Wednesday, October 22, 2008

Voters More Likely to Choose a Candidate Who Will Fight Hunger

More Americans are worried about their ability to buy food in the future, as rising food prices and a failing economy have driven up expenses for many low- and middle-income families.

A recent report from the Food Research and Action Center (FRAC) shows that as many as 57% of Americans worry about being able to afford enough food, up from 27% just a year ago. The report further suggests that this concern is affecting voting behavior, with 60% of voters stating that they would be more likely to vote for a presidential candidate who is committed to fighting hunger.

"This is an issue that candidates have not focused on, but one that needs to be part of the political debate for president," said FRAC president Jim Weill. "Voters deserve to hear exactly where candidates stand and their plans to address the problem."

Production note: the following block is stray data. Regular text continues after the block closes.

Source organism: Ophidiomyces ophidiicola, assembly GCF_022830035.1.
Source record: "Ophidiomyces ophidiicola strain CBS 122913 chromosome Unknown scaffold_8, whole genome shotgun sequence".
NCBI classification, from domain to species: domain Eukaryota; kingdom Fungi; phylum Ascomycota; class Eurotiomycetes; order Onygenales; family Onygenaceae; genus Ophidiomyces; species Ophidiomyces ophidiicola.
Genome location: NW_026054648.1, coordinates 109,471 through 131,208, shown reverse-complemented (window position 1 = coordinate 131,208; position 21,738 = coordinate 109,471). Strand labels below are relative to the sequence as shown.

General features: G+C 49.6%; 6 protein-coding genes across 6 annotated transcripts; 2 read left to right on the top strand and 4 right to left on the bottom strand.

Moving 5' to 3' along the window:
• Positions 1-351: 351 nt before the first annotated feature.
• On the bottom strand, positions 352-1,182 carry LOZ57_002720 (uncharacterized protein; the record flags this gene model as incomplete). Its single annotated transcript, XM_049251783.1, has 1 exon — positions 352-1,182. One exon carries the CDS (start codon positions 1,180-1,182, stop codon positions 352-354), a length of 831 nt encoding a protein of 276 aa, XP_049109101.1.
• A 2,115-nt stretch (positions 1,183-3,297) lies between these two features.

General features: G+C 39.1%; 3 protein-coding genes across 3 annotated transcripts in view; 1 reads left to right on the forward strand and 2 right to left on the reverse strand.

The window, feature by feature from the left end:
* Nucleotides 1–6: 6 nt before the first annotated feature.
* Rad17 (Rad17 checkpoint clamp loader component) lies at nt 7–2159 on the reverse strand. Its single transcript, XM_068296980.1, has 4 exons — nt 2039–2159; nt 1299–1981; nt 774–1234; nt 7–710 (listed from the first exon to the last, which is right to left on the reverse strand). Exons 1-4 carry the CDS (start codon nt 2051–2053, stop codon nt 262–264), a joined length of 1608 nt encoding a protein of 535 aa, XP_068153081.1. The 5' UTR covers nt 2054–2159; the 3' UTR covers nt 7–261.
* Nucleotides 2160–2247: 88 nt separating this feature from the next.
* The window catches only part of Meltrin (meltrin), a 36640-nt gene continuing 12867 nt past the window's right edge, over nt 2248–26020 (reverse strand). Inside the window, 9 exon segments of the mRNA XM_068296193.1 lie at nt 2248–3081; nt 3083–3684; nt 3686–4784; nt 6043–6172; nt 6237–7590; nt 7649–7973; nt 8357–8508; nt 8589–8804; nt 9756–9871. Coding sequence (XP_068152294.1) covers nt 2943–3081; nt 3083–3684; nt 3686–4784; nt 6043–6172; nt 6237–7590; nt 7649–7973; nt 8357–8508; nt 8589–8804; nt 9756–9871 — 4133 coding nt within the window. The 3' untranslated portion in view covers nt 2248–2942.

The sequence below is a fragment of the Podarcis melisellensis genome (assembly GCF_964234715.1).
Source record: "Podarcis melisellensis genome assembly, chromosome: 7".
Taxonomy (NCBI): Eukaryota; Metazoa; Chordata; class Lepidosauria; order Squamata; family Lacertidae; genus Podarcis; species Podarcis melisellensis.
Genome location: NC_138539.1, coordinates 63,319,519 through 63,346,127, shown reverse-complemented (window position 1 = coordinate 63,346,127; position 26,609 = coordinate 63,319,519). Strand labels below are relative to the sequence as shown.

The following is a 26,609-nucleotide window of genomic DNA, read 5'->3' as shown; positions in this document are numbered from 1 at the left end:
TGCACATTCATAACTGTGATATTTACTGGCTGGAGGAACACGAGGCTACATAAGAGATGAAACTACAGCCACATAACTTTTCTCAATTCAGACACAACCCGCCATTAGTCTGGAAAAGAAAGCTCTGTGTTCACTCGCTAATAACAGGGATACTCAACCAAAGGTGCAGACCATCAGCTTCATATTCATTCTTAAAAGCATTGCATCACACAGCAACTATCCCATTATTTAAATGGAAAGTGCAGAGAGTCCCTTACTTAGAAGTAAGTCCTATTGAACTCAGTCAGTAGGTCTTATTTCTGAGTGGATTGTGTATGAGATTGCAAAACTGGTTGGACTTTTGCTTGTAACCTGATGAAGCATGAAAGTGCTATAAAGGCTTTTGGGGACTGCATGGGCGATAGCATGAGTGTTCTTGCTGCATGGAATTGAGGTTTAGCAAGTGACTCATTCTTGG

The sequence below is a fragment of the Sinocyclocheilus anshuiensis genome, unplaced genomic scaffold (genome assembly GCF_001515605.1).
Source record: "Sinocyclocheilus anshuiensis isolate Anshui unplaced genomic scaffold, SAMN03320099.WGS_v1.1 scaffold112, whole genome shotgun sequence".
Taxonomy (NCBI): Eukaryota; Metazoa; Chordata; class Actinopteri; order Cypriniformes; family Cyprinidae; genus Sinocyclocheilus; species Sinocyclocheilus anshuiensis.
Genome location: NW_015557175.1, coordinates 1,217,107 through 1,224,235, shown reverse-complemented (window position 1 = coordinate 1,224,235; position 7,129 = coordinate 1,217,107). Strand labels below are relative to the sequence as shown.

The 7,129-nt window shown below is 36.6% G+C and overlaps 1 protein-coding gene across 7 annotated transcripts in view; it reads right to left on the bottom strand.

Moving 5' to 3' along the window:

An overwhelming majority–94%–of respondents noted the importance of continuing government funding for nutrition programs like food stamps and subsidized school meals.

Are you concerned about food insecurity amid rising economic inequality? Join the movement to end child hunger. Sign the Interfaith Voices Against Hunger/Feed the Solution petition to end child hunger in the United States by 2014. With your help, we can insure that children don’t have to know what it’s like to be hungry. For more information about this initiative visit the NYCCAH website or contact Ali Yannias at (212) 825-0028, ext. 212.

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